Matcha green tea is a high-grade, finely ground, concentrated green tea. It’s been traditionally used in Japanese tea ceremonies for hundreds of years and has recently gained notoriety for its high antioxidant content. When you drink matcha tea, you drink the actual tea leaves, which have been ground up. This allows you to obtain even more nutrients compared to drinking steeped green tea.
^ Jump up to: a b c "Scientific Opinion on the substantiation of health claims related to Camellia sinensis (L.) Kuntze (tea), including catechins in green tea, and improvement of endothelium-dependent vasodilation (ID 1106, 1310), maintenance of normal blood pressure (ID 1310, 2657), maintenance of normal blood glucose concentrations (ID 1108), maintenance of normal blood LDL cholesterol concentrations (ID 2640), protection of the skin from UV-induced (including photo-oxidative) damage (ID 1110, 1119), protection of DNA from oxidative damage (ID 1120, 1121), protection of lipids from oxidative damage (ID 1275), contribution to normal cognitive function (ID 1117, 2812), "cardiovascular system" (ID 2814), "invigoration of the body" (ID 1274, 3280), decreasing potentially pathogenic gastro-intestinal microorganisms (ID 1118), "immune health" (ID 1273) and "mouth" (ID 2813) pursuant to Article 13(1) of Regulation (EC) No 1924/2006". European Food Safety Authority. 8 April 2011. Retrieved 9 November 2014.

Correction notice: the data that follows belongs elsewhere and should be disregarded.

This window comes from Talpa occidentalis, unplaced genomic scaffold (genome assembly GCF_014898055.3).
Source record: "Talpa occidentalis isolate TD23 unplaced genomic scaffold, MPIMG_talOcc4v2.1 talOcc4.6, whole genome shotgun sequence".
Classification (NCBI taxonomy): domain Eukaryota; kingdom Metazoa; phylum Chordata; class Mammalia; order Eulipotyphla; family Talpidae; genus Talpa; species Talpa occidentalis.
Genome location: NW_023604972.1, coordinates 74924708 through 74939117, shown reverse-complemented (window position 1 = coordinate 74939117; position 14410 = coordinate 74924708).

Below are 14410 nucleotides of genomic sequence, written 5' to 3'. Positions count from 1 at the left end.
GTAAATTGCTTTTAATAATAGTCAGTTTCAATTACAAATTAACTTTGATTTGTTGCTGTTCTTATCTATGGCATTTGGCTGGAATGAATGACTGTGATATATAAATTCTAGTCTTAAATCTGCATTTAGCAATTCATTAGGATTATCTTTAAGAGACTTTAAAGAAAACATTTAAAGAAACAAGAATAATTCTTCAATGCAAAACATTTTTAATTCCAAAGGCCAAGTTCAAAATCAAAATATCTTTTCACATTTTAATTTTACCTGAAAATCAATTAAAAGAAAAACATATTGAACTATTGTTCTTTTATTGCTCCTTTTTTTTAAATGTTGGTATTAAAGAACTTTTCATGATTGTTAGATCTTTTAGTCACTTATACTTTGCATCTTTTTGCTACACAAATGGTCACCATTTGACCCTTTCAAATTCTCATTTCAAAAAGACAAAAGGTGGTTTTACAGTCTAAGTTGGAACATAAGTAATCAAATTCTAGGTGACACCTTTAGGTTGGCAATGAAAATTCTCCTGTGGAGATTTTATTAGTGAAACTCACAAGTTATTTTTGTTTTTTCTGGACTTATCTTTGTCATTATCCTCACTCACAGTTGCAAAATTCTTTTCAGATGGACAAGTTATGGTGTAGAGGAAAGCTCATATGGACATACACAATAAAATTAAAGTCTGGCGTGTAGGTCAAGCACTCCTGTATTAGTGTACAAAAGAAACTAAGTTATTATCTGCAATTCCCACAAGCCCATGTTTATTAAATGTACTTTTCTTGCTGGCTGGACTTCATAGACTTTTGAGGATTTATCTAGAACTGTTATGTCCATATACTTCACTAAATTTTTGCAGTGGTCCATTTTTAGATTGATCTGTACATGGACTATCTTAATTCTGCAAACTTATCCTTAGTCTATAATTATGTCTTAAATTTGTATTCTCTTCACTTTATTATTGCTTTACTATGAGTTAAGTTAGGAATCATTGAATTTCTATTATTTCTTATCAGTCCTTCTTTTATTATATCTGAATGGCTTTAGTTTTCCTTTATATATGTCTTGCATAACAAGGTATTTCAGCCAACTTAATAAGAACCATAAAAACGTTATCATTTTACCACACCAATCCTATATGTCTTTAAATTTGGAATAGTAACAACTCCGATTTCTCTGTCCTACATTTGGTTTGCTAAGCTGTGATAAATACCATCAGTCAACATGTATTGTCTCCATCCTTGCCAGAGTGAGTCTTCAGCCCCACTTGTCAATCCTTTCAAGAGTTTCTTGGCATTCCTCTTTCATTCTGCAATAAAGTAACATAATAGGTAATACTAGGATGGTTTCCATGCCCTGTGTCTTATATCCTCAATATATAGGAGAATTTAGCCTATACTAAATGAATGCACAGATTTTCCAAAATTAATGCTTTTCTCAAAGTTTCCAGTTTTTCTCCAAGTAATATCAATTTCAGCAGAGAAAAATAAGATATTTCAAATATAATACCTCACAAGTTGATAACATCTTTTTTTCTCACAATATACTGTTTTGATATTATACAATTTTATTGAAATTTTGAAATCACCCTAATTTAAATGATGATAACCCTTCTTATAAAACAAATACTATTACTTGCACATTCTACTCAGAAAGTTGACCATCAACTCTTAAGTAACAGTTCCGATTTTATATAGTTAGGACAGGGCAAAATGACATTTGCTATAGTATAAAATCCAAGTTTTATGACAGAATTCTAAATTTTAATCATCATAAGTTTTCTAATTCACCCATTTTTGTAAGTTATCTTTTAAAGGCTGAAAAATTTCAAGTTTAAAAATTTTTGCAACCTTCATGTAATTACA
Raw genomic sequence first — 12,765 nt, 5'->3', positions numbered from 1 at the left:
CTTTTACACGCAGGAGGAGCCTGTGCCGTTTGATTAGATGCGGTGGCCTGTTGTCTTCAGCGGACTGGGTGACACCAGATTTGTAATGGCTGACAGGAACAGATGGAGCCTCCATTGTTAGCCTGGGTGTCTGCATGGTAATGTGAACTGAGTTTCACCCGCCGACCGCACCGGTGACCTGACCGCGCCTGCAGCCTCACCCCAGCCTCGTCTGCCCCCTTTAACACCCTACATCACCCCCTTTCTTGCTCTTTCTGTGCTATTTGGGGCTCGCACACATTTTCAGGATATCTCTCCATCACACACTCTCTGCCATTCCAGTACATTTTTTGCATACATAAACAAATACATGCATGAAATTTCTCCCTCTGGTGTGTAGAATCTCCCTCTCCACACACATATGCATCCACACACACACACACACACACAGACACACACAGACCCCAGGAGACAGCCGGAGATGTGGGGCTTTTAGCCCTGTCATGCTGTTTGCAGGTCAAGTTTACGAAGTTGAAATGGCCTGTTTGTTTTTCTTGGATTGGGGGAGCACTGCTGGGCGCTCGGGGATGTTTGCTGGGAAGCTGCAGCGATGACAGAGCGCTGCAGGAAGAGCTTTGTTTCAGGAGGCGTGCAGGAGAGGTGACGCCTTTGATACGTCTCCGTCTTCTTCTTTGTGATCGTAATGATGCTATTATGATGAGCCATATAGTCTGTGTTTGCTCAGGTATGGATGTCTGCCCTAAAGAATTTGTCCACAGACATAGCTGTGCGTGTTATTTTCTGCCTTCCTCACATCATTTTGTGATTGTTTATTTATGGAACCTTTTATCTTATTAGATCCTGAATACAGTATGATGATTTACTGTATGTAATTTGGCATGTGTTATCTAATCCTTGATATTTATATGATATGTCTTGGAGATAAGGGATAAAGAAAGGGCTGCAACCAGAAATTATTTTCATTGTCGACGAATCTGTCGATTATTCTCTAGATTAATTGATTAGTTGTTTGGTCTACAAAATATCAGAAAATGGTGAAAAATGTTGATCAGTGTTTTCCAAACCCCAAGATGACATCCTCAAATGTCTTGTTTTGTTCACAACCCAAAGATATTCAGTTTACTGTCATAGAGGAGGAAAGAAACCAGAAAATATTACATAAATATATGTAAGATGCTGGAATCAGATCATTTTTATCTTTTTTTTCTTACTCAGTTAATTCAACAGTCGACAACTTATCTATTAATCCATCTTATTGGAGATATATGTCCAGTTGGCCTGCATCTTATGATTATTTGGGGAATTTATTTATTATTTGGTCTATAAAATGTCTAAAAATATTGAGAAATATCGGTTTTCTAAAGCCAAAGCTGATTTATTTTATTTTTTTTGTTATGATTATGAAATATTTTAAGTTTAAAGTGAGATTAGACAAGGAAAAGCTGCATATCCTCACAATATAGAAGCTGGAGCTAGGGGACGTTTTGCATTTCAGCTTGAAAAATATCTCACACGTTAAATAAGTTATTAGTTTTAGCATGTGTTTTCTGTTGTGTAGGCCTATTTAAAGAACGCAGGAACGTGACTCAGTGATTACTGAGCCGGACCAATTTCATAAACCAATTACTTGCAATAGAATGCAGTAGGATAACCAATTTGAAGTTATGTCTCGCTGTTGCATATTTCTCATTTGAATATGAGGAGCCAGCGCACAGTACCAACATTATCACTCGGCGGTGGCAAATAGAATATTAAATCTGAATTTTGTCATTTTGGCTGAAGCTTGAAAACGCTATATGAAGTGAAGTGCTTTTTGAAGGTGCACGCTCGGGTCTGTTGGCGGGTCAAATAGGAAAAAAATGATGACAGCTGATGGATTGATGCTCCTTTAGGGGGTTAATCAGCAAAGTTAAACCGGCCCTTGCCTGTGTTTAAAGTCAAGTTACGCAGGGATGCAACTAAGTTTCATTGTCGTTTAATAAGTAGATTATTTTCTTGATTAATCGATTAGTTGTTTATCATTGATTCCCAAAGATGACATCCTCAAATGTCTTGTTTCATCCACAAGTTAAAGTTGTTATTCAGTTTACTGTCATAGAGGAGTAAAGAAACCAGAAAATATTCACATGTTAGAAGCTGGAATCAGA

About two to four grams of matcha is placed into the bowl, traditionally using a bamboo scoop called a chashaku, and then about 60-80 ml of hot (70–85 °C or 158–185 °F, not boiling,[11]) water is added. The mixture is then whisked to a uniform consistency, using a bamboo whisk known as a chasen. There must be no lumps left in the liquid, and no ground tea should remain on the sides of the bowl. Because matcha may be bitter, it is traditionally served with a small wagashi sweet[12] (intended to be consumed before drinking), but without added milk or sugar. It usually is considered that 40 g of matcha will provide for 20 bowls of usucha or 10 bowls of koicha:[13]
contains antioxidants, including polyphenols such as epigallocatechin gallate (EGCG), which can powerfully quench damaging “free radicals,” metabolic byproducts that are chemically reactive and can damage cells. According to a study published in the European Journal of Clinical Nutrition, the polyphenols found in green tea provide six times the radical-quenching potential of those found in black tea.